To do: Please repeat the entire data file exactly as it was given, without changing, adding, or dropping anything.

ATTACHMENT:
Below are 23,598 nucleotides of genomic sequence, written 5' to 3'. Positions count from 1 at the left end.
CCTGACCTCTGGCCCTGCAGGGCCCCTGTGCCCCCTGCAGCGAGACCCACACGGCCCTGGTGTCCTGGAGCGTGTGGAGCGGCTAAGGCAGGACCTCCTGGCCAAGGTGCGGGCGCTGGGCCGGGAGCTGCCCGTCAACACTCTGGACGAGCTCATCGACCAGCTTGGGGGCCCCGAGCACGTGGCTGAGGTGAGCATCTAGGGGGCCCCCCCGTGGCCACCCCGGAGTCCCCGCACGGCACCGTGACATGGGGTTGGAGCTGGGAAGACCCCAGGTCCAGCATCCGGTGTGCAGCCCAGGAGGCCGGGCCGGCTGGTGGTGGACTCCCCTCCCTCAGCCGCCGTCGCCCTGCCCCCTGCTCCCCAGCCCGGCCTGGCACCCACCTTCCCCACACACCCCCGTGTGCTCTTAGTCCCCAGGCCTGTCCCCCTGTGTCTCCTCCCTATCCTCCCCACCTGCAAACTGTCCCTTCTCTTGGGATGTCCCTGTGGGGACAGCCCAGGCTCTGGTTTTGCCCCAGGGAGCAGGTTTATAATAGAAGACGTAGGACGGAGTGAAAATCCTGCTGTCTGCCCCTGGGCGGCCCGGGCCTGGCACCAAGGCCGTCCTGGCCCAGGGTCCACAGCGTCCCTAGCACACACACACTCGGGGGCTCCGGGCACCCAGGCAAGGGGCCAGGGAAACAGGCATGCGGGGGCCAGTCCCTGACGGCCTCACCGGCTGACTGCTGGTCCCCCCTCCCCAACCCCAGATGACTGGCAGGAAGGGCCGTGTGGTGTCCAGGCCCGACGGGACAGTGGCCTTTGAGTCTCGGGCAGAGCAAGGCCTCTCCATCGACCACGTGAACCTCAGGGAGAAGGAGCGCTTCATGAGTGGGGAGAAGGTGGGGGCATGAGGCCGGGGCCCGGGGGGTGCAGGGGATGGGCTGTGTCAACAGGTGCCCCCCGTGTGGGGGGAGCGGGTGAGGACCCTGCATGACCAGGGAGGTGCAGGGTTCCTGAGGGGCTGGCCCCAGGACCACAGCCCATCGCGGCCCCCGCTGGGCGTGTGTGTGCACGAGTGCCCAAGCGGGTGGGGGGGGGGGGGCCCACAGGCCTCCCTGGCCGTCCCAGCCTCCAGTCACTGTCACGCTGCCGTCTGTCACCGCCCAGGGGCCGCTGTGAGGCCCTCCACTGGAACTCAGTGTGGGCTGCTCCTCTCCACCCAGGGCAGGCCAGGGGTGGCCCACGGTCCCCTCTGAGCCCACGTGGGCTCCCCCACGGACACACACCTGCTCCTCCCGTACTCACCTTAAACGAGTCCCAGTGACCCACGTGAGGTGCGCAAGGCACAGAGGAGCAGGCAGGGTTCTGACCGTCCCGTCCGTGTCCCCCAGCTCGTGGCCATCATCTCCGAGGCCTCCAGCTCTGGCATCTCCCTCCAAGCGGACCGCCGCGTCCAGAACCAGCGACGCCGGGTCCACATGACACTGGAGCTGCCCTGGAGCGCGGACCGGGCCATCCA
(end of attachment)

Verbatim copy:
Below are 23,598 nucleotides of genomic sequence, written 5' to 3'. Positions count from 1 at the left end.
CCTGACCTCTGGCCCTGCAGGGCCCCTGTGCCCCCTGCAGCGAGACCCACACGGCCCTGGTGTCCTGGAGCGTGTGGAGCGGCTAAGGCAGGACCTCCTGGCCAAGGTGCGGGCGCTGGGCCGGGAGCTGCCCGTCAACACTCTGGACGAGCTCATCGACCAGCTTGGGGGCCCCGAGCACGTGGCTGAGGTGAGCATCTAGGGGGCCCCCCCGTGGCCACCCCGGAGTCCCCGCACGGCACCGTGACATGGGGTTGGAGCTGGGAAGACCCCAGGTCCAGCATCCGGTGTGCAGCCCAGGAGGCCGGGCCGGCTGGTGGTGGACTCCCCTCCCTCAGCCGCCGTCGCCCTGCCCCCTGCTCCCCAGCCCGGCCTGGCACCCACCTTCCCCACACACCCCCGTGTGCTCTTAGTCCCCAGGCCTGTCCCCCTGTGTCTCCTCCCTATCCTCCCCACCTGCAAACTGTCCCTTCTCTTGGGATGTCCCTGTGGGGACAGCCCAGGCTCTGGTTTTGCCCCAGGGAGCAGGTTTATAATAGAAGACGTAGGACGGAGTGAAAATCCTGCTGTCTGCCCCTGGGCGGCCCGGGCCTGGCACCAAGGCCGTCCTGGCCCAGGGTCCACAGCGTCCCTAGCACACACACACTCGGGGGCTCCGGGCACCCAGGCAAGGGGCCAGGGAAACAGGCATGCGGGGGCCAGTCCCTGACGGCCTCACCGGCTGACTGCTGGTCCCCCCTCCCCAACCCCAGATGACTGGCAGGAAGGGCCGTGTGGTGTCCAGGCCCGACGGGACAGTGGCCTTTGAGTCTCGGGCAGAGCAAGGCCTCTCCATCGACCACGTGAACCTCAGGGAGAAGGAGCGCTTCATGAGTGGGGAGAAGGTGGGGGCATGAGGCCGGGGCCCGGGGGGTGCAGGGGATGGGCTGTGTCAACAGGTGCCCCCCGTGTGGGGGGAGCGGGTGAGGACCCTGCATGACCAGGGAGGTGCAGGGTTCCTGAGGGGCTGGCCCCAGGACCACAGCCCATCGCGGCCCCCGCTGGGCGTGTGTGTGCACGAGTGCCCAAGCGGGTGGGGGGGGGGGGGCCCACAGGCCTCCCTGGCCGTCCCAGCCTCCAGTCACTGTCACGCTGCCGTCTGTCACCGCCCAGGGGCCGCTGTGAGGCCCTCCACTGGAACTCAGTGTGGGCTGCTCCTCTCCACCCAGGGCAGGCCAGGGGTGGCCCACGGTCCCCTCTGAGCCCACGTGGGCTCCCCCACGGACACACACCTGCTCCTCCCGTACTCACCTTAAACGAGTCCCAGTGACCCACGTGAGGTGCGCAAGGCACAGAGGAGCAGGCAGGGTTCTGACCGTCCCGTCCGTGTCCCCCAGCTCGTGGCCATCATCTCCGAGGCCTCCAGCTCTGGCATCTCCCTCCAAGCGGACCGCCGCGTCCAGAACCAGCGACGCCGGGTCCACATGACACTGGAGCTGCCCTGGAGCGCGGACCGGGCCATCCA